Sovereign credit ratings and their impact on recent financial crises
This paper discusses the role of the credit rating agencies during the recent financial crises. In particular, it examines whether the agencies can add to the dynamics of emerging market crises. Academics and investors often argue that sovereign credit ratings are responsible for pronounced boom-bust cycles in emerging-markets lending. Using a vector autoregressive system this paper examines how US dollar bond yield spreads and the short-term international liquidity position react to an unexpected sovereign credit rating change. Contrary to common belief and previous studies, the empirical results suggest that an abrupt downgrade does not necessarily intensify a financial crisis.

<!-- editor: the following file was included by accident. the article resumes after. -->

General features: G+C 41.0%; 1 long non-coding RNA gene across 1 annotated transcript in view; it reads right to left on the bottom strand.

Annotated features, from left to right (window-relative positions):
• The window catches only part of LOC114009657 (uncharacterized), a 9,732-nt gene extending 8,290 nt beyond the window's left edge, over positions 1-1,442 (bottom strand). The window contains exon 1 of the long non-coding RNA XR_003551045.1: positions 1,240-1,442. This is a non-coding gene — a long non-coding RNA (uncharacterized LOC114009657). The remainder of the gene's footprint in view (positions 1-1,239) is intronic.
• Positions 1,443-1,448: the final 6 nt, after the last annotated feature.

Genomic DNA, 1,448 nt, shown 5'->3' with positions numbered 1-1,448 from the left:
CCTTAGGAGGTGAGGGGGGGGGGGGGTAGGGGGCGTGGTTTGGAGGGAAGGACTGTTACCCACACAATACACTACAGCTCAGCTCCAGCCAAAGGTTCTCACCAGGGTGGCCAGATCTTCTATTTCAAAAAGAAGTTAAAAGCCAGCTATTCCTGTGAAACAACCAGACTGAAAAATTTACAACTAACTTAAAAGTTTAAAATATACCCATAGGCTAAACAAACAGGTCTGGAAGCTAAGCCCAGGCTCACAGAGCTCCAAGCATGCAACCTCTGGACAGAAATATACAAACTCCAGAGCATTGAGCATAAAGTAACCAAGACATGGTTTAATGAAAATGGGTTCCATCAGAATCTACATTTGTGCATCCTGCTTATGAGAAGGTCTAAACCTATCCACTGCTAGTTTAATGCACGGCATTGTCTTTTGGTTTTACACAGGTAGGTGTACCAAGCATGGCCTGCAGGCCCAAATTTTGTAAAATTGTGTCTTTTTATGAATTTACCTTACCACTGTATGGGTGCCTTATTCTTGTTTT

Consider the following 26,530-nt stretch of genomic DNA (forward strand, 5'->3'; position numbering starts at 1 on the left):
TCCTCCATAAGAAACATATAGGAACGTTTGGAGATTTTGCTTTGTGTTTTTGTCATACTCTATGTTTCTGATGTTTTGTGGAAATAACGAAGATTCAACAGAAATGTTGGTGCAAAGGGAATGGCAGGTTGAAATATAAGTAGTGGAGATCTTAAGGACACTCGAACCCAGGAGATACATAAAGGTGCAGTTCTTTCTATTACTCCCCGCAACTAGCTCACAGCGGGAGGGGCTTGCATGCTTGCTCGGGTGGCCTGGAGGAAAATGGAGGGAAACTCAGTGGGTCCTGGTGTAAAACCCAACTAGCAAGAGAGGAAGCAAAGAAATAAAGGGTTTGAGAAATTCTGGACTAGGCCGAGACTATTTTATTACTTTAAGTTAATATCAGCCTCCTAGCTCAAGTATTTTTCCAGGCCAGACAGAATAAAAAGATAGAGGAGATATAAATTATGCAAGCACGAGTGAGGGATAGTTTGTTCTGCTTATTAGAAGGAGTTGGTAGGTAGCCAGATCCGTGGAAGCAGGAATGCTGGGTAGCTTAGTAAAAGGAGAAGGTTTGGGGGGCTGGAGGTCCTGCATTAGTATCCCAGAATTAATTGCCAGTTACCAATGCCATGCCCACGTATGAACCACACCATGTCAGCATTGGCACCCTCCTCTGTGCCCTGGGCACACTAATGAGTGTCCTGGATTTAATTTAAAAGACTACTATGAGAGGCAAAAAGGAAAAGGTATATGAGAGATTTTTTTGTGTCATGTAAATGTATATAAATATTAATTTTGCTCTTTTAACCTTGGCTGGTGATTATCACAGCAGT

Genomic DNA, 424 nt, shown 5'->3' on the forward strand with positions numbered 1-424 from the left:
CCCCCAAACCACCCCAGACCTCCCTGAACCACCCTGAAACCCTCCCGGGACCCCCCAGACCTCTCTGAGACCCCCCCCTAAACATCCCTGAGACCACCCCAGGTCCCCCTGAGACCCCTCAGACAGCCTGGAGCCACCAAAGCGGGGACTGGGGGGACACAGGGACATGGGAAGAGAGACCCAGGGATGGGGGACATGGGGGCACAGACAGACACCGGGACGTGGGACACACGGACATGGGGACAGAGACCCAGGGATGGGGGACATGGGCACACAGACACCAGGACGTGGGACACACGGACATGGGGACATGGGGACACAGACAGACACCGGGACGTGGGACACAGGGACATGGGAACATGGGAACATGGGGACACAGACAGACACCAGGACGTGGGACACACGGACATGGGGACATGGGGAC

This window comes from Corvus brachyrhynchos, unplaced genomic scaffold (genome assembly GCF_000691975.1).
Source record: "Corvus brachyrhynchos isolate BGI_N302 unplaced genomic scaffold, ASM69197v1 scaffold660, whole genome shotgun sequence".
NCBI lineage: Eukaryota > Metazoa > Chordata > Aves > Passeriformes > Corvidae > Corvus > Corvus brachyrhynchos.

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- Reisen, Helmut & von Maltzan, Julia, 1999.
"Boom and Bust and Sovereign Ratings,"
Wiley Blackwell, vol. 2(2), pages 273-93, July.
- Graciela L. Kaminsky & Sergio L. Schmukler, 1999.
"What triggers market jitters: a chronicle of the Asian crisis,"
International Finance Discussion Papers
634, Board of Governors of the Federal Reserve System (U.S.).
- Kaminsky, Graciela L. & Schmukler, Sergio L., 1999. "What triggers market jitters?: A chronicle of the Asian crisis," Journal of International Money and Finance, Elsevier, vol. 18(4), pages 537-560, August.
- Kaminsky, Graciela L. & Schmukler, Sergio L., 1999. "What triggers market jitters? A chronicle of the Asian crisis," Policy Research Working Paper Series 2094, The World Bank.
- Barry Eichengreen & Ashoka Mody, 1998. "What Explains Changing Spreads on Emerging-Market Debt: Fundamentals or Market Sentiment?," NBER Working Papers 6408, National Bureau of Economic Research, Inc.
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